THIRD WEEK OF LENT: WEDNESDAY
The wonderful Silence of Jesus before Pilate's Judgement Seat
1st Prelude. Behold Jesus standing calm and silent in the midst of the clamour and accusations of the people who were stirred up against Him.
2nd Prelude. Beg for grace faithfully to imitate the great example our Lord then gave us.
POINT I. "And when He was accused by the chief priests and ancients, He answered nothing."
CONSIDERATION. The first accusations which the Jews brought were so vague and untruthful that Pilate rejected them, and declared our Lord's innocence. It was beneath our Lord's dignity to reply to some of the points; and besides, the sanctity of His life answered for Him, confounding His calumniators, but proving His divinity. He did indeed try to hide it under His humanity, but it was revealed by His answers to the judge.
APPLICATION. Happy is the man whose conduct is an unanswerable defence against the false accusations of the wicked and envious! Happier still if his conscience bears witness to his constant endeavour to be spotless before God. Are we amongst this happy number?
AFFECTIONS and RESOLUTIONS.
POINT II. "And Pilate again asked Him, saying, Answerest Thou nothing? Behold in how many things they accuse Thee. But He answerest him never a word; so that the governor wondered exceedingly."
CONSIDERATION. The astonishment of Pilate was not surprising. What would seem more natural for an accused man standing before a tribunal from which there was no appeal, and whose death was eagerly sought after, than to defend himself, and exert every effort to declare his innocence, especially when called upon to do so by a judge favourable to his cause? But Jesus was silent. He who often by a single word had confounded His enemies and turned the anger of the people against them, now would not utter one. Pilate could not understand the calm dignity of our Lord's silence, seeing clearly that it did not proceed from pride or resentment.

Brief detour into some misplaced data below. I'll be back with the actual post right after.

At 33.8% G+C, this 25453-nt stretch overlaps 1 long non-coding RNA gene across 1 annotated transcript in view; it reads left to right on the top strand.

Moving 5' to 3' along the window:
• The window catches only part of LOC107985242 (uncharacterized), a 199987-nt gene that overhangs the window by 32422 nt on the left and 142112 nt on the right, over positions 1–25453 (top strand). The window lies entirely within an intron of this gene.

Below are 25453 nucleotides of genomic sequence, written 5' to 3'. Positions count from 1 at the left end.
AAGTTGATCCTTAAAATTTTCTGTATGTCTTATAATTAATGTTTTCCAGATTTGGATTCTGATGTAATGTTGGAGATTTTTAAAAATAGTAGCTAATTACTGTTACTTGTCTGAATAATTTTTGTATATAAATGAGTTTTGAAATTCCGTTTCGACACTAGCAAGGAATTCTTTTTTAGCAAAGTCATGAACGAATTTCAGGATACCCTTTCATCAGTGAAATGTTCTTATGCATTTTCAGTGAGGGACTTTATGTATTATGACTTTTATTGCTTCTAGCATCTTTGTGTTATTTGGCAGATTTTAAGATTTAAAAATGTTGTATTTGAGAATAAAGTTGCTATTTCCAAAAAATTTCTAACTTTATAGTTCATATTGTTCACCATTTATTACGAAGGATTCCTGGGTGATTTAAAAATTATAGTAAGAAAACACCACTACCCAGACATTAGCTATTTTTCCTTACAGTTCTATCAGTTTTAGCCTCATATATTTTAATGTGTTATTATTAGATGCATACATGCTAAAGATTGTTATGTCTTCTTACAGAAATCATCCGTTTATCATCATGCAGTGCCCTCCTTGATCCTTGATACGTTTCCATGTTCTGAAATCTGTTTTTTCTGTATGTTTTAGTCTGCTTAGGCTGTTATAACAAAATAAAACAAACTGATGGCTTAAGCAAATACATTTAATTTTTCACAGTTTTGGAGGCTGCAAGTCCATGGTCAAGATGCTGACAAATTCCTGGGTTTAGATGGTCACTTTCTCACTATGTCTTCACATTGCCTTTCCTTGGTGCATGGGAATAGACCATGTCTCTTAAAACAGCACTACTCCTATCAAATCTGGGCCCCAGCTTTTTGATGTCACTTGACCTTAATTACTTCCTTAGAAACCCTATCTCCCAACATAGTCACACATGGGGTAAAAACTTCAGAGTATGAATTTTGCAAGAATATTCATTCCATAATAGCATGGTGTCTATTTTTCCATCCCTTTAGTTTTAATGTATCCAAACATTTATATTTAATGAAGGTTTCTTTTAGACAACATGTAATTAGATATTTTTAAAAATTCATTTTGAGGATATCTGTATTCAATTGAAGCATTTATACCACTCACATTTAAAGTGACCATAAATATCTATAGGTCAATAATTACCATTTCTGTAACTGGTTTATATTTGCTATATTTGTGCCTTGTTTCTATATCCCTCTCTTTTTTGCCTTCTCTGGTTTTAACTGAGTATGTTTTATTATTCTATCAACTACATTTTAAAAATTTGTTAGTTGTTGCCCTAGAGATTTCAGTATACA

APPLICATION. We are better off than Pilate, for we know why our Blessed Lord kept that heroic silence. He was determined to die for us; and having manifested the truth, He would not say a single word to save His own life. And also, He chose by this painful silence to expiate our sins of the tongue, and to teach us to control our desire of answering our superiors haughtily when they reprove us, or our wish to give a sharp and angry retort to those who wound our feelings, or injure us in any ways.
AFFECTIONS and RESOLUTIONS.
POINT III. "But they were the more earnest, saying, He stirreth up the people, teaching throughout all Judea, beginning from Galilee to this place."
CONSIDERATION. When Pilate had seen and acknowledged that the accused was innocent, his duty was to silence the accusers, and dismiss them with the contempt they deserved. But this he dared not do. The Jews, perceiving his weakness, tried to take advantage of it. They began to clamour and importune him to grant the request which was against his conscience; and they succeeded only too well.
APPLICATION. Our great enemy the devil acts in the same way towards us; as soon as he sees us hesitating between God and creatures, or conscience and our passions, he takes advantage of our weakness, and grows bolder than ever. He pours his arguments into our ears, terrifies us with the slight of imaginary difficulties, and lets us have no peace until we consent to sin. Let us, then, taught by Pilate's example, be on our guard against our own weakness, and without indulging any unreasonable fear of the tempter, never give in an inch to him; let us firmly resist his first suggestion, arming ourselves, as the Apostle says, with the shield of faith and prayer.
COLLOQUY with Jesus Christ.